Though it produced some loyalty through its relationship with the church and an economic boom brought about in no small part through financial support from the U.S., partisans of the left and right criticized the entire parliamentary system for what they called partiocrazia, a system in which party membership determined one’s social and economic life, forming not an integral state but a combative system of competing, homogenous groups. From this assessment grew a “presidentialist” movement supported by both fascists and reactionary politicos from a cross-section of anti-Communist parties, calling for the repudiation of parliamentarism and the solidification of a strong executive branch similar to the system produced by Charles de Gaulle in France in 1959.

In 1960, the reigning Christian Democrats fell short of a “single-color” parliament and found themselves without a coalition partner. When their leader, an intrigue-obsessed right-winger named Fernando Tambroni, attempted to bring the Movimento Sociale Italiano into the governing coalition, paroxysms of mass protest broke the country in half. In partisan strongholds like Genoa and Reggio-Emilia, protesters erected barricades, fought with police and attacked the political offices of the far right. The week of rioting resulted in the police killing eight protesters and brought about the collapse of the parliamentary coalition.

The parliamentary crisis that followed forced the Christian Democrats to move left, forging an anti-Communist coalition with the Socialist Party in what became known as the “center-left formula.” This “opening to the left” produced feverish reactions from the right, leading to a decade of subversive activity and coup-plotting by members of the secret services and fascist paramilitaries generally known under the rubric of the Strategy of Tension.

Future judicial reconstructions and parliamentary investigations found that the decade from 1964-1974 saw a heated period of right-wing violence sanctioned and, at times, coordinated by factions within the state, with the intention of undermining parliament and establishing the conditions for a presidentialist coup d’etat. The means of bringing this about would involve the declaration of a state of emergency following a bombing or series of bombings made to look like left-wing terrorism. The most notorious of these attacks took place at the Banca Nazionale dell’Agricultura in Milan’s picturesque Piazza Fontana on December 12, 1969, killing 17 and wounding 88.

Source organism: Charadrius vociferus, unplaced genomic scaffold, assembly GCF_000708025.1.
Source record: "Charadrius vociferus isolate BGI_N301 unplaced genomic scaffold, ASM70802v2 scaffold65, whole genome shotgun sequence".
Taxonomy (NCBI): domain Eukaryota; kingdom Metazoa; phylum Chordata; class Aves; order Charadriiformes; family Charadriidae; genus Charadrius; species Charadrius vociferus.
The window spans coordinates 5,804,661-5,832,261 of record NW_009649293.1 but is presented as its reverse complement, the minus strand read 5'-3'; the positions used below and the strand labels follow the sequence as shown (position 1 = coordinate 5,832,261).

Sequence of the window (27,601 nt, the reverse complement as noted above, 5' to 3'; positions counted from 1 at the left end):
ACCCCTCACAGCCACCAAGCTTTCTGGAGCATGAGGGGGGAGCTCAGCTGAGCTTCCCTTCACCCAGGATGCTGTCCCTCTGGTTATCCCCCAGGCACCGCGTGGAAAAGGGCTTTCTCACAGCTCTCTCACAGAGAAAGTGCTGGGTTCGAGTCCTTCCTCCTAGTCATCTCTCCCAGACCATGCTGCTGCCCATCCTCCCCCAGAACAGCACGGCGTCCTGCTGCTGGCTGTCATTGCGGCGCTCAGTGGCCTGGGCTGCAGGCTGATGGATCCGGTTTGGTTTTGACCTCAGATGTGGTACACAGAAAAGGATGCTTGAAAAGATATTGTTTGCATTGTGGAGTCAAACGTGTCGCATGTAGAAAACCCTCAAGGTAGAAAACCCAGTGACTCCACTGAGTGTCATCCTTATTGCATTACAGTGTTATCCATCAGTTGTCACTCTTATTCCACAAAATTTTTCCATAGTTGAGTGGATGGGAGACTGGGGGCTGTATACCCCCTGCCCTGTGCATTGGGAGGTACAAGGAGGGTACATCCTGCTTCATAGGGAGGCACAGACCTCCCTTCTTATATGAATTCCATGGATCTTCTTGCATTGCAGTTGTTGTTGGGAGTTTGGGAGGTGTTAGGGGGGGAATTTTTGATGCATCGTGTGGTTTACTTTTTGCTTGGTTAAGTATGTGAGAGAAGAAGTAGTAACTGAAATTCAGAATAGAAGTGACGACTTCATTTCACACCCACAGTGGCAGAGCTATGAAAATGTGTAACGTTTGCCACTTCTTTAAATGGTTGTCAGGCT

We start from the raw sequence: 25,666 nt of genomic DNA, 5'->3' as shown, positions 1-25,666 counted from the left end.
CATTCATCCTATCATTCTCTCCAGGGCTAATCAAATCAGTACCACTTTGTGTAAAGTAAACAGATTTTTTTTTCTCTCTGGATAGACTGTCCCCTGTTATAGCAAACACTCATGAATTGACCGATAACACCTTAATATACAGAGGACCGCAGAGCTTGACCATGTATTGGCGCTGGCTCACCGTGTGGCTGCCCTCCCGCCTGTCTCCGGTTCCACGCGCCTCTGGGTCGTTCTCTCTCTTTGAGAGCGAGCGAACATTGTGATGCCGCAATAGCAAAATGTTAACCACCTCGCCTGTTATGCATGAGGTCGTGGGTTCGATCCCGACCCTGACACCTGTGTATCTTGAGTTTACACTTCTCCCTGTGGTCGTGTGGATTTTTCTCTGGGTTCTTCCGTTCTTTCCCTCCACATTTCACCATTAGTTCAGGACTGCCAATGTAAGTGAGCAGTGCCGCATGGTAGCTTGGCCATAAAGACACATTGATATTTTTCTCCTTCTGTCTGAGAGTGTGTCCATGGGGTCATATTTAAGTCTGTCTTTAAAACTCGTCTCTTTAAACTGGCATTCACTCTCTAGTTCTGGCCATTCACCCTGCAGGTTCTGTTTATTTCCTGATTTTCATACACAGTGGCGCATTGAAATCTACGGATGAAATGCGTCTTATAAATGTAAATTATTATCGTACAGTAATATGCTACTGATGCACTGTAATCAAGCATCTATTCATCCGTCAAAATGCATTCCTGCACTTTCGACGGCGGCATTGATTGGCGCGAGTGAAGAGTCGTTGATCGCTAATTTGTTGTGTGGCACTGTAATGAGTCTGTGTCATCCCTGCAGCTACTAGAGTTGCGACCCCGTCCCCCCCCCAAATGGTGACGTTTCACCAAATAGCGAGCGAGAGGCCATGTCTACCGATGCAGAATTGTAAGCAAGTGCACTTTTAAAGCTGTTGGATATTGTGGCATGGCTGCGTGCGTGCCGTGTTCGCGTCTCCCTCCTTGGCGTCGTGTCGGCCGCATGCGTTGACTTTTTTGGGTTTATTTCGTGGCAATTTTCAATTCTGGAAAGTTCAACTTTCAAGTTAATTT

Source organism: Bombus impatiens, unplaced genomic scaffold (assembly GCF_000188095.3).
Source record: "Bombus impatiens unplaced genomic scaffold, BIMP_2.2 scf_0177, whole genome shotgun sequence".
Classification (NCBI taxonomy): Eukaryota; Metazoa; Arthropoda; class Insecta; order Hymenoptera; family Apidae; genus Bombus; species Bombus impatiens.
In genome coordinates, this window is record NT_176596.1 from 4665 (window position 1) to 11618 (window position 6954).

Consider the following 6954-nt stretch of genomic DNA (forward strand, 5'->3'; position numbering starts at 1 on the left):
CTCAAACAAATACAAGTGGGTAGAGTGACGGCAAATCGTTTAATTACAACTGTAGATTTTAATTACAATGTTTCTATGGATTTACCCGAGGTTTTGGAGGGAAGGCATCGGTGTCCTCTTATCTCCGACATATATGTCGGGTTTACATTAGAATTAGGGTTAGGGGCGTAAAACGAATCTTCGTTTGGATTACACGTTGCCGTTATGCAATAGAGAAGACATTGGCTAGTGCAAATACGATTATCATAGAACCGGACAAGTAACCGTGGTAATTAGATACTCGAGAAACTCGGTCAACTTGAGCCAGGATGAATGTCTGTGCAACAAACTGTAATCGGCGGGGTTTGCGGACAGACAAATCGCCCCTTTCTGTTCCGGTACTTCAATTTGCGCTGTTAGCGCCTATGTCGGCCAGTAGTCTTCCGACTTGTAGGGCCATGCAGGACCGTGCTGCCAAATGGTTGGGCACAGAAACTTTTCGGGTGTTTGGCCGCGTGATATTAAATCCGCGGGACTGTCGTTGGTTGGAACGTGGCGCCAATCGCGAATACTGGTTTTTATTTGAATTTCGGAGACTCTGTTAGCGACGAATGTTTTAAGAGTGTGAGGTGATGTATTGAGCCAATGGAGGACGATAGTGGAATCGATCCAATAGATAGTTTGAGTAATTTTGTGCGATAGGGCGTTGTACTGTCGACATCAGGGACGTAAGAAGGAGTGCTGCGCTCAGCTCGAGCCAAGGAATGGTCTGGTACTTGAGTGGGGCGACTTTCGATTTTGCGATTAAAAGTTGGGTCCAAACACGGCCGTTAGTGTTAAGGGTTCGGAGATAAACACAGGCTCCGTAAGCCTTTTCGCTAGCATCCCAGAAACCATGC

Occurring just one month after the radical Giorgio Almirante took the helm of the Movimento Sociale Italiano, the Piazza Fontana massacre ushered in the most intense phase of this period, from 1970-1974. This also coincided with the funneling of millions of dollars from the Nixon administration through the U.S. embassy to right-wing groups around Italy, from Christian Democrat leaders to forces loyal to the Italian secret services. Although the CIA disagreed with the administration of the program, Ambassador Graham Martin believed the funding would help pry the Christian Democrats away from the center-left formula, thus preventing a further slide toward a “historic compromise” with the Communist Party. The presidentialists, however, had other, perhaps grander ideas.

After a localist, populist uprising in Reggio Calabria stoked by far-right politicians and the feared Calabrian mob, known as the ’Ndrangheta, turned the country upside down from 1970-1971, the fascists of Milan got an idea. With Almirante in charge, the radical fascist militants of the Ordine Nuovo (“New Order”), led by Giuseppe “Pino” Rauti, felt free to rejoin the Movimento Sociale Italiano, with a new strategy they called the “right-wing bloc,” an effort to forge a street movement-cum-insurgency peopled by small business owners, fascist politicos, and young street toughs who colonized spaces around the city like Piazza Sanbabila in association with their youth group, the Youth Front. With the establishment of the Maggioranza Silenziosa, or Silent Majority, led by the monarchist lawyer Adamo Degli Occhi, the far right attempted to consolidate forces, ironically, around the rejection of political violence.

The first Maggioranza Silenziosa brought huge success, marching some 50,000 protesters from the Porta Veneziato to the Piazza del Duomo using the tactic of a somber, silent protest adopted from the Reggio Revolt. Even a number of centrist dignitaries came along for the ride, perhaps credulously buying the idea that the far right opposed political violence. At this point, in March 1971, many still thought the left responsible for the bombing at the Piazza Fontana, so the Milanese protests from the right aligned with a “business-as-usual” approach taken by the ”double-breasted fascism” crew organized by Almirante.